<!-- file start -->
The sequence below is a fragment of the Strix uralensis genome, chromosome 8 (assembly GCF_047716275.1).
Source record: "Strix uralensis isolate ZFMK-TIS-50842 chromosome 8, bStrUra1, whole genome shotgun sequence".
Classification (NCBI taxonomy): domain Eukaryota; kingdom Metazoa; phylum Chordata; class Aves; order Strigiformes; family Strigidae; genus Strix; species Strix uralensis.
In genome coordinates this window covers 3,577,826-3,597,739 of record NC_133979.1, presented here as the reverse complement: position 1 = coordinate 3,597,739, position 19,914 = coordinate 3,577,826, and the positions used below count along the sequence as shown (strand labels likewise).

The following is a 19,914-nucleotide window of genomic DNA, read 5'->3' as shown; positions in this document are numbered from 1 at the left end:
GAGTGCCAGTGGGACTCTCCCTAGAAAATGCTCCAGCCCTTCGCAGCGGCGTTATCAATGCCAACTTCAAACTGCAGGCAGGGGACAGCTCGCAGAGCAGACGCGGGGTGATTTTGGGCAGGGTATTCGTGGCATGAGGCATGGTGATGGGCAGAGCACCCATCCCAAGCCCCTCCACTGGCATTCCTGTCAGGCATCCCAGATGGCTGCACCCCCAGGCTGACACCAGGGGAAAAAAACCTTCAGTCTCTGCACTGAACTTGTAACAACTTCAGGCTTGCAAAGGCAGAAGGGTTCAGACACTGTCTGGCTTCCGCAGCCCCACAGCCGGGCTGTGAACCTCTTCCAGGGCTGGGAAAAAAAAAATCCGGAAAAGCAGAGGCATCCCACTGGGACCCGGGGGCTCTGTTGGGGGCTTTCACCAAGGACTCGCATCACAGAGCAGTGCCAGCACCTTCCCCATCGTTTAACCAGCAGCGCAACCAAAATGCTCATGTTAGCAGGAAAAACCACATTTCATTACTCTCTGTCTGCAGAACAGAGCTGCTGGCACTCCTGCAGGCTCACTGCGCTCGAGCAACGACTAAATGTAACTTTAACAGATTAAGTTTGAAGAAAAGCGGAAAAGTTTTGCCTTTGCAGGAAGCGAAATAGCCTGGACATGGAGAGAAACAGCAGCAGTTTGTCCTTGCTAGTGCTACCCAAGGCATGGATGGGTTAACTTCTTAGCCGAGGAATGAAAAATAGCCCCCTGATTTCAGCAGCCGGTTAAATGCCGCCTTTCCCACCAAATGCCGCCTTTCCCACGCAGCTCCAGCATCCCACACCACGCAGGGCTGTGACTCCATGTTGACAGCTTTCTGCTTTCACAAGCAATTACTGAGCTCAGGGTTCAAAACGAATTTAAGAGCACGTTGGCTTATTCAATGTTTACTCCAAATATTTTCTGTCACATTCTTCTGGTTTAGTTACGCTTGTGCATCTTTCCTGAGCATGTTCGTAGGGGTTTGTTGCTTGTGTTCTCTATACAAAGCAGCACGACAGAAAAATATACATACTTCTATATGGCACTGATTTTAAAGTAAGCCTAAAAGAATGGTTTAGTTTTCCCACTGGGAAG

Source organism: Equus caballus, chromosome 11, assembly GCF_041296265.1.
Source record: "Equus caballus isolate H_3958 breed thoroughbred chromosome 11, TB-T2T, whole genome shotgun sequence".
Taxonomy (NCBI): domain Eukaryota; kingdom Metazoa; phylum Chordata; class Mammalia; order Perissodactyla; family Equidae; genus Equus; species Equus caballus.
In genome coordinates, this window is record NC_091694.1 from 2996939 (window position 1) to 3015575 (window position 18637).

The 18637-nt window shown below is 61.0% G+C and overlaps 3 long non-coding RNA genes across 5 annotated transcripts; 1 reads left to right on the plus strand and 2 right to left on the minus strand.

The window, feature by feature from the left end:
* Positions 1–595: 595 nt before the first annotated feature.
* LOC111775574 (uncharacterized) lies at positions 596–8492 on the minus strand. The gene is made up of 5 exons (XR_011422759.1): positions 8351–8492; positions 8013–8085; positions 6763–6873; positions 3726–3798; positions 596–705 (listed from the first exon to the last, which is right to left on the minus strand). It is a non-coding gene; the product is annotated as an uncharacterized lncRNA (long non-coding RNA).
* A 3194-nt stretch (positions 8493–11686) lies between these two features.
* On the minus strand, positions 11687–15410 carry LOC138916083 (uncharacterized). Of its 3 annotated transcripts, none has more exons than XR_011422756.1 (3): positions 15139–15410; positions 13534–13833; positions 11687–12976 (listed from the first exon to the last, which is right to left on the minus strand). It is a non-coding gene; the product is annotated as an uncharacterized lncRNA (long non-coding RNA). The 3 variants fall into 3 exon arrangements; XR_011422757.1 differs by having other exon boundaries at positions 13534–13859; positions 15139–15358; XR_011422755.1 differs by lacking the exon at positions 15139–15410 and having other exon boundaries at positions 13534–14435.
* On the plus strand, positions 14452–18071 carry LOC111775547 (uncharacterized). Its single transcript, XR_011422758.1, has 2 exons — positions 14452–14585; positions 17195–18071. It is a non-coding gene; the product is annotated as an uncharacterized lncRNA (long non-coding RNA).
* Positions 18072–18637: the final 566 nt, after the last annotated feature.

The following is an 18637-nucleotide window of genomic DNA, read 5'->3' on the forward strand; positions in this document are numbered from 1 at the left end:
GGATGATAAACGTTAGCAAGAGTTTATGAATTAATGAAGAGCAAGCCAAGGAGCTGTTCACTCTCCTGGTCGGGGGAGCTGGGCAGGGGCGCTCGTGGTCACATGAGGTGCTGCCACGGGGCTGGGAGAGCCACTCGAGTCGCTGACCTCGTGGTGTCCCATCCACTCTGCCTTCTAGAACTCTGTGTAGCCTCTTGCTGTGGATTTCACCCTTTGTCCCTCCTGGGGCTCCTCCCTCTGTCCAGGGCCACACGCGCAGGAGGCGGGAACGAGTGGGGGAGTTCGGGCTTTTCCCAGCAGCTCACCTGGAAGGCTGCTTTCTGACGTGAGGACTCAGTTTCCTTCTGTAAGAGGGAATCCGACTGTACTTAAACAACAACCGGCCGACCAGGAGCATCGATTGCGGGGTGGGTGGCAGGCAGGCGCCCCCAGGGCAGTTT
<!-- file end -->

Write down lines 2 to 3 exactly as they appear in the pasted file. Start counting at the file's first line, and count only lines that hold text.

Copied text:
Source record: "Strix uralensis isolate ZFMK-TIS-50842 chromosome 8, bStrUra1, whole genome shotgun sequence".
Classification (NCBI taxonomy): domain Eukaryota; kingdom Metazoa; phylum Chordata; class Aves; order Strigiformes; family Strigidae; genus Strix; species Strix uralensis.